Social scientists use the term social integration to refer to individuals' connections with others in their environments. The concept and its consequences have been the subject of considerable study. Many researchers have asserted that meaningful and enduring ties to other persons serve as a buffer against stress, and thereby promote physical and mental health. The results are especially pronounced for older persons.
Social Integration in the Second Half of Life presents integrative reviews of theory and research on this topic. The editors and contributors, all currently or previously affiliated with the Cornell Gerontology Research Institute, also present new empirical findings of research done at their center. The first section of the book discusses basic theory and principles of social integration in later life and its implications for health. The second, largest section examines specific issues: retirement, driving, family support, housing, neighbors. The third section addresses interventions to promote social integration: transportation, volunteering, and peer support for dementia caregivers. Throughout, the authors focus on the diverging influences of social integration and its converse, social isolation, in later life.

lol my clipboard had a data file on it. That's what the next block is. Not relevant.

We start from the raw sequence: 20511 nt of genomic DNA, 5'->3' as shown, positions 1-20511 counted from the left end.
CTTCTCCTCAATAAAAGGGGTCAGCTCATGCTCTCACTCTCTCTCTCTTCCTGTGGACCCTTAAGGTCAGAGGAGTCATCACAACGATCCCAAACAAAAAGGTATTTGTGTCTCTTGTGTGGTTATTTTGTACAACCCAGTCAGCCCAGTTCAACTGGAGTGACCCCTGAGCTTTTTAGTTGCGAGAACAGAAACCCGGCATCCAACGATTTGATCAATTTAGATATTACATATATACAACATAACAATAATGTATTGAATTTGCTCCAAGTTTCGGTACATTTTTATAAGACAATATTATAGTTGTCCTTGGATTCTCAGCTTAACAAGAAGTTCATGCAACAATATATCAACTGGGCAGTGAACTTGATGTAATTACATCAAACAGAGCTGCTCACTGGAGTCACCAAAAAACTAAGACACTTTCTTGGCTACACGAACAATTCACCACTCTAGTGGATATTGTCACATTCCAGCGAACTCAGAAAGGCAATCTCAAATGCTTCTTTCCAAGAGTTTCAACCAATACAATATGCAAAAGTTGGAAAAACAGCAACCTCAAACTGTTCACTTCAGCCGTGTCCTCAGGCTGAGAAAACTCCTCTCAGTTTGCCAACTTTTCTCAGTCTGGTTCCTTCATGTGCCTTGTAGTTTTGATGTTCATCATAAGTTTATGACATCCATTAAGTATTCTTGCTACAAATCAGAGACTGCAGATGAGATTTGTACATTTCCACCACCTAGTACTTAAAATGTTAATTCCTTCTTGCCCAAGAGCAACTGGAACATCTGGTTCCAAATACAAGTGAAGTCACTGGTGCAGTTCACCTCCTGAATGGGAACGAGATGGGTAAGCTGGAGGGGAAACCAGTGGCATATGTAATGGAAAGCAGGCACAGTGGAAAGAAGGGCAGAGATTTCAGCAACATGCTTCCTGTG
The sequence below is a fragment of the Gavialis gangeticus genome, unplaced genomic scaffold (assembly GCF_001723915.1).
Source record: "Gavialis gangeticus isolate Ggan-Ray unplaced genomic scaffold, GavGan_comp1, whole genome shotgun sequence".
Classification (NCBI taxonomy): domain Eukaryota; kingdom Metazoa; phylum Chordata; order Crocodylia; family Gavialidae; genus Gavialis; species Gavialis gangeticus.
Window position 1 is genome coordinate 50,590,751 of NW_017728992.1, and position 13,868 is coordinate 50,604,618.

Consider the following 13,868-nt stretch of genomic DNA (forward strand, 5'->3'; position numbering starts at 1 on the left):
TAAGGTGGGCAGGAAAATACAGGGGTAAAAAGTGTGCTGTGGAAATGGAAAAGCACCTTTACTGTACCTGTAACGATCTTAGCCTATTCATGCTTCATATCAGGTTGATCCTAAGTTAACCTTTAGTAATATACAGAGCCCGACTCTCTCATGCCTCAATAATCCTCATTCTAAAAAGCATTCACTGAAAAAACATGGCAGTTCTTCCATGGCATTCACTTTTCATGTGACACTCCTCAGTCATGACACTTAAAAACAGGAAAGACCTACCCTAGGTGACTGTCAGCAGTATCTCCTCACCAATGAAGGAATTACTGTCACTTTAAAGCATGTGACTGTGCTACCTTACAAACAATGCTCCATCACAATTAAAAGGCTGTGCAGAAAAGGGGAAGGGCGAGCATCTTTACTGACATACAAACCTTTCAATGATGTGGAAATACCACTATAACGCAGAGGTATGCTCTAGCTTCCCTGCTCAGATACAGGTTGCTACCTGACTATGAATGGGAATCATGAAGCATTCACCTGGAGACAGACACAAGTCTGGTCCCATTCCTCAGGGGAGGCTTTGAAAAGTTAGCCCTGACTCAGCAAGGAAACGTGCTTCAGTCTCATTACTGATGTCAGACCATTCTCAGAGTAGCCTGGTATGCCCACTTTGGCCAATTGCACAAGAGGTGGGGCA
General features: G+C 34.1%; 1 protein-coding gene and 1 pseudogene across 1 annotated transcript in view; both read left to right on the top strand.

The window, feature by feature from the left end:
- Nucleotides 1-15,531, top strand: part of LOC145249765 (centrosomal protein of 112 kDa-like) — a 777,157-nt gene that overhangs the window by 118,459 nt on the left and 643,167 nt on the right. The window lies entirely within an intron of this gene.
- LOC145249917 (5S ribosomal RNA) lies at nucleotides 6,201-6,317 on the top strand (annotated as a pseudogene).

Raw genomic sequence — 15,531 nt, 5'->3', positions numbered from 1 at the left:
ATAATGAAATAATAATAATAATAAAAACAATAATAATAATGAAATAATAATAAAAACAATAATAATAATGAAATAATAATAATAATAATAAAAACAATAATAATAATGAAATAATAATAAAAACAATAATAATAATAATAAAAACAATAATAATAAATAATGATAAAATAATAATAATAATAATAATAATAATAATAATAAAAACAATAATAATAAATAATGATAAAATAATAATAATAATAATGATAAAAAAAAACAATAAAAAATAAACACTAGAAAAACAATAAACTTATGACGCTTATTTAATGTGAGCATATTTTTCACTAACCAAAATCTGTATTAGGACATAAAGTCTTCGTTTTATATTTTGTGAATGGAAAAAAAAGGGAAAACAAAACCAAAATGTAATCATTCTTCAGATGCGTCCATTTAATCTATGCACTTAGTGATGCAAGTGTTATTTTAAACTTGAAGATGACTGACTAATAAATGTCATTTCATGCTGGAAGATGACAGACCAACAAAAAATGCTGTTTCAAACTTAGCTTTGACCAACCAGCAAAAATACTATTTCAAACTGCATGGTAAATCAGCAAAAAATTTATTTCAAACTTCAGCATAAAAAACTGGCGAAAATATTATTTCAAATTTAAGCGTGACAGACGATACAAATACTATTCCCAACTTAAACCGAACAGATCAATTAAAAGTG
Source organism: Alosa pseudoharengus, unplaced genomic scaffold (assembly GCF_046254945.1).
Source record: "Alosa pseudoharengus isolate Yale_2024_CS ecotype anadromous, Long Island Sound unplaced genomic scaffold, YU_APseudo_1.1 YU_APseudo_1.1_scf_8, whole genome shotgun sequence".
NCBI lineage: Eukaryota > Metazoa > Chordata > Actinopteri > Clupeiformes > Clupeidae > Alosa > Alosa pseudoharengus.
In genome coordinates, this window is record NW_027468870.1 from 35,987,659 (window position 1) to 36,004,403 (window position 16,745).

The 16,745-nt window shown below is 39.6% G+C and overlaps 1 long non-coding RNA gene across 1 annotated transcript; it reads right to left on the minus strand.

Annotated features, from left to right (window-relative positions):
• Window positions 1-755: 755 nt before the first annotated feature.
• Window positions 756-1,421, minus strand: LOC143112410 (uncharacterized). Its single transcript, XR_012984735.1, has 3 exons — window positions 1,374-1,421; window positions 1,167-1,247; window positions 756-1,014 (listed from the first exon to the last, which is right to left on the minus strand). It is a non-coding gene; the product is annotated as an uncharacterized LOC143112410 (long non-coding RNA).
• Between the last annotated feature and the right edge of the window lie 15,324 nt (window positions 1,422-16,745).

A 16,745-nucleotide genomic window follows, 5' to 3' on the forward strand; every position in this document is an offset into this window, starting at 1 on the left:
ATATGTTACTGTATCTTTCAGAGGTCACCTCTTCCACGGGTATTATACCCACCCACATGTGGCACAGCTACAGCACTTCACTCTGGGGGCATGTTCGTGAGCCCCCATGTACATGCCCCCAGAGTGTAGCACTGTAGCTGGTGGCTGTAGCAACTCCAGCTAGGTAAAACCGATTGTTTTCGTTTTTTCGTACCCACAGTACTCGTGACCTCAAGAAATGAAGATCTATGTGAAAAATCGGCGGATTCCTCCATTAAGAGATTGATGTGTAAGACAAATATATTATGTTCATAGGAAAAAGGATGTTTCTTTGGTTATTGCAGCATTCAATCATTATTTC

|Publisher:||Johns Hopkins University Press|
|Product dimensions:||6.00(w) x 9.00(h) x 0.79(d)|
|Age Range:||18 Years|
About the Author
Karl Pillemer is Professor of Human Development in the Cornell Gerontology Research Institute at. Phyllis Moen is Ferris Family Professor of Life Course Studies in the at Bronfenbrenner Life Course Center. Elaine Wethington is Associate Professor in the Department of Human Development at. Nina Glasgow is Senior Research Associate in the Department of Rural Sociology at.
What People are Saying About This
"This volume will stand for years to come as a widely cited summary document that pulls together both existing literature and original findings. The scholarship is exemplary and the insights are laudable. Because of the book's intrinsic merit, it will approach the status of 'handbook' on social integration and therefore will be tantamount to required reading in graduate-level social gerontology classes."